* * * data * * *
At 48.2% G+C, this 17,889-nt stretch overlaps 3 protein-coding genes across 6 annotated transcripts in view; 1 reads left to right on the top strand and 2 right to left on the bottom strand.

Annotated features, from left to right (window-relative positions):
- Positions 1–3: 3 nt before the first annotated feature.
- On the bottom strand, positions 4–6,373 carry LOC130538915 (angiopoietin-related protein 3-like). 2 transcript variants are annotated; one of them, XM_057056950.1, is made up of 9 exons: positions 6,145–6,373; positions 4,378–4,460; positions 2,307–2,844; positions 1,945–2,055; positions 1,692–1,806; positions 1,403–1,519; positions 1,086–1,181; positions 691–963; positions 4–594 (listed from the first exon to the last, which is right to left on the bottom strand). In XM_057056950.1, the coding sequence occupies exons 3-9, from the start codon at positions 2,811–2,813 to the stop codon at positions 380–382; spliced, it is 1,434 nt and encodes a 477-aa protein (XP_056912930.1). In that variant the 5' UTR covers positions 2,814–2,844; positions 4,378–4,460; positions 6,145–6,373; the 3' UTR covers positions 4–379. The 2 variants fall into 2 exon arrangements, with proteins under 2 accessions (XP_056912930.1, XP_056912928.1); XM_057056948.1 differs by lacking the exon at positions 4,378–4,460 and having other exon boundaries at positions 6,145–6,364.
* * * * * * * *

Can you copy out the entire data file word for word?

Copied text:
At 48.2% G+C, this 17,889-nt stretch overlaps 3 protein-coding genes across 6 annotated transcripts in view; 1 reads left to right on the top strand and 2 right to left on the bottom strand.

Annotated features, from left to right (window-relative positions):
- Positions 1–3: 3 nt before the first annotated feature.
- On the bottom strand, positions 4–6,373 carry LOC130538915 (angiopoietin-related protein 3-like). 2 transcript variants are annotated; one of them, XM_057056950.1, is made up of 9 exons: positions 6,145–6,373; positions 4,378–4,460; positions 2,307–2,844; positions 1,945–2,055; positions 1,692–1,806; positions 1,403–1,519; positions 1,086–1,181; positions 691–963; positions 4–594 (listed from the first exon to the last, which is right to left on the bottom strand). In XM_057056950.1, the coding sequence occupies exons 3-9, from the start codon at positions 2,811–2,813 to the stop codon at positions 380–382; spliced, it is 1,434 nt and encodes a 477-aa protein (XP_056912930.1). In that variant the 5' UTR covers positions 2,814–2,844; positions 4,378–4,460; positions 6,145–6,373; the 3' UTR covers positions 4–379. The 2 variants fall into 2 exon arrangements, with proteins under 2 accessions (XP_056912930.1, XP_056912928.1); XM_057056948.1 differs by lacking the exon at positions 4,378–4,460 and having other exon boundaries at positions 6,145–6,364.